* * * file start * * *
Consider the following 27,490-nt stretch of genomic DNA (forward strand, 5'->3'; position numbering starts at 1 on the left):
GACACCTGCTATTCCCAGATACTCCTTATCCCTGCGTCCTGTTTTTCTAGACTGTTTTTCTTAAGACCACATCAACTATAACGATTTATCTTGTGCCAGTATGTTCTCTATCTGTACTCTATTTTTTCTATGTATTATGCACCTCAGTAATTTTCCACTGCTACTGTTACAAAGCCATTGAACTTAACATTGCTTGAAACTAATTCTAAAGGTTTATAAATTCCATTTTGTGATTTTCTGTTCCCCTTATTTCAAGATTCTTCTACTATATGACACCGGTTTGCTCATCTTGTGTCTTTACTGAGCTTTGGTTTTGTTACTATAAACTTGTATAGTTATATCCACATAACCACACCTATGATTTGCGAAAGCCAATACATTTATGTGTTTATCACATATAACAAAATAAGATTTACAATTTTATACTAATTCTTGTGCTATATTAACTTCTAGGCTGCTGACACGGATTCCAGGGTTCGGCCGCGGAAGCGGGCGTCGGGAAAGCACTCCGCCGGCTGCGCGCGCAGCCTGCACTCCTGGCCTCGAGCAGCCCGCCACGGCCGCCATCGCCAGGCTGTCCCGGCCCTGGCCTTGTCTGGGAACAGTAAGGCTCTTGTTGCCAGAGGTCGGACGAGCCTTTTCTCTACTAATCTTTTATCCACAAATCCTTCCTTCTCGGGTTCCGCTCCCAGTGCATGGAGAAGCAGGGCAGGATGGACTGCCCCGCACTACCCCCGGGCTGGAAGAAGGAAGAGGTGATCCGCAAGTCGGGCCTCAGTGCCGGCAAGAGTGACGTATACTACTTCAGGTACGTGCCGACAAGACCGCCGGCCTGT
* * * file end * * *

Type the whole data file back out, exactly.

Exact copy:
Consider the following 27,490-nt stretch of genomic DNA (forward strand, 5'->3'; position numbering starts at 1 on the left):
GACACCTGCTATTCCCAGATACTCCTTATCCCTGCGTCCTGTTTTTCTAGACTGTTTTTCTTAAGACCACATCAACTATAACGATTTATCTTGTGCCAGTATGTTCTCTATCTGTACTCTATTTTTTCTATGTATTATGCACCTCAGTAATTTTCCACTGCTACTGTTACAAAGCCATTGAACTTAACATTGCTTGAAACTAATTCTAAAGGTTTATAAATTCCATTTTGTGATTTTCTGTTCCCCTTATTTCAAGATTCTTCTACTATATGACACCGGTTTGCTCATCTTGTGTCTTTACTGAGCTTTGGTTTTGTTACTATAAACTTGTATAGTTATATCCACATAACCACACCTATGATTTGCGAAAGCCAATACATTTATGTGTTTATCACATATAACAAAATAAGATTTACAATTTTATACTAATTCTTGTGCTATATTAACTTCTAGGCTGCTGACACGGATTCCAGGGTTCGGCCGCGGAAGCGGGCGTCGGGAAAGCACTCCGCCGGCTGCGCGCGCAGCCTGCACTCCTGGCCTCGAGCAGCCCGCCACGGCCGCCATCGCCAGGCTGTCCCGGCCCTGGCCTTGTCTGGGAACAGTAAGGCTCTTGTTGCCAGAGGTCGGACGAGCCTTTTCTCTACTAATCTTTTATCCACAAATCCTTCCTTCTCGGGTTCCGCTCCCAGTGCATGGAGAAGCAGGGCAGGATGGACTGCCCCGCACTACCCCCGGGCTGGAAGAAGGAAGAGGTGATCCGCAAGTCGGGCCTCAGTGCCGGCAAGAGTGACGTATACTACTTCAGGTACGTGCCGACAAGACCGCCGGCCTGT